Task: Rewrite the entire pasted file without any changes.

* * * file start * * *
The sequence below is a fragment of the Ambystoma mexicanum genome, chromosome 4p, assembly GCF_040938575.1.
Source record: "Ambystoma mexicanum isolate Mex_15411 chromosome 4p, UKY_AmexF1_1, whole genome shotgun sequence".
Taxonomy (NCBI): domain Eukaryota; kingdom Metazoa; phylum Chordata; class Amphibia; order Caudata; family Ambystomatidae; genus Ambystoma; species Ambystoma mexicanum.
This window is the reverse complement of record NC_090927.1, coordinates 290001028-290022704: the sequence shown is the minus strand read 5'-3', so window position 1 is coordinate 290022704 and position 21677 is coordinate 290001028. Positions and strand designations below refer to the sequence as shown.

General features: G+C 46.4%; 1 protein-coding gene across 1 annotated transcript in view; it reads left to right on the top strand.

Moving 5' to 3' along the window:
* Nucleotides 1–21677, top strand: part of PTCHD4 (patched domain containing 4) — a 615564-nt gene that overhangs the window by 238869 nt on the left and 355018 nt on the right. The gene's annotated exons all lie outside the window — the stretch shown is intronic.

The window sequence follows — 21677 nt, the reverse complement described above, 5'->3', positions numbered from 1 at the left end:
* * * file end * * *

The sequence below is a fragment of the Ambystoma mexicanum genome, chromosome 4p, assembly GCF_040938575.1.
Source record: "Ambystoma mexicanum isolate Mex_15411 chromosome 4p, UKY_AmexF1_1, whole genome shotgun sequence".
Taxonomy (NCBI): domain Eukaryota; kingdom Metazoa; phylum Chordata; class Amphibia; order Caudata; family Ambystomatidae; genus Ambystoma; species Ambystoma mexicanum.
This window is the reverse complement of record NC_090927.1, coordinates 290001028-290022704: the sequence shown is the minus strand read 5'-3', so window position 1 is coordinate 290022704 and position 21677 is coordinate 290001028. Positions and strand designations below refer to the sequence as shown.

General features: G+C 46.4%; 1 protein-coding gene across 1 annotated transcript in view; it reads left to right on the top strand.

Moving 5' to 3' along the window:
* Nucleotides 1–21677, top strand: part of PTCHD4 (patched domain containing 4) — a 615564-nt gene that overhangs the window by 238869 nt on the left and 355018 nt on the right. The gene's annotated exons all lie outside the window — the stretch shown is intronic.

The window sequence follows — 21677 nt, the reverse complement described above, 5'->3', positions numbered from 1 at the left end: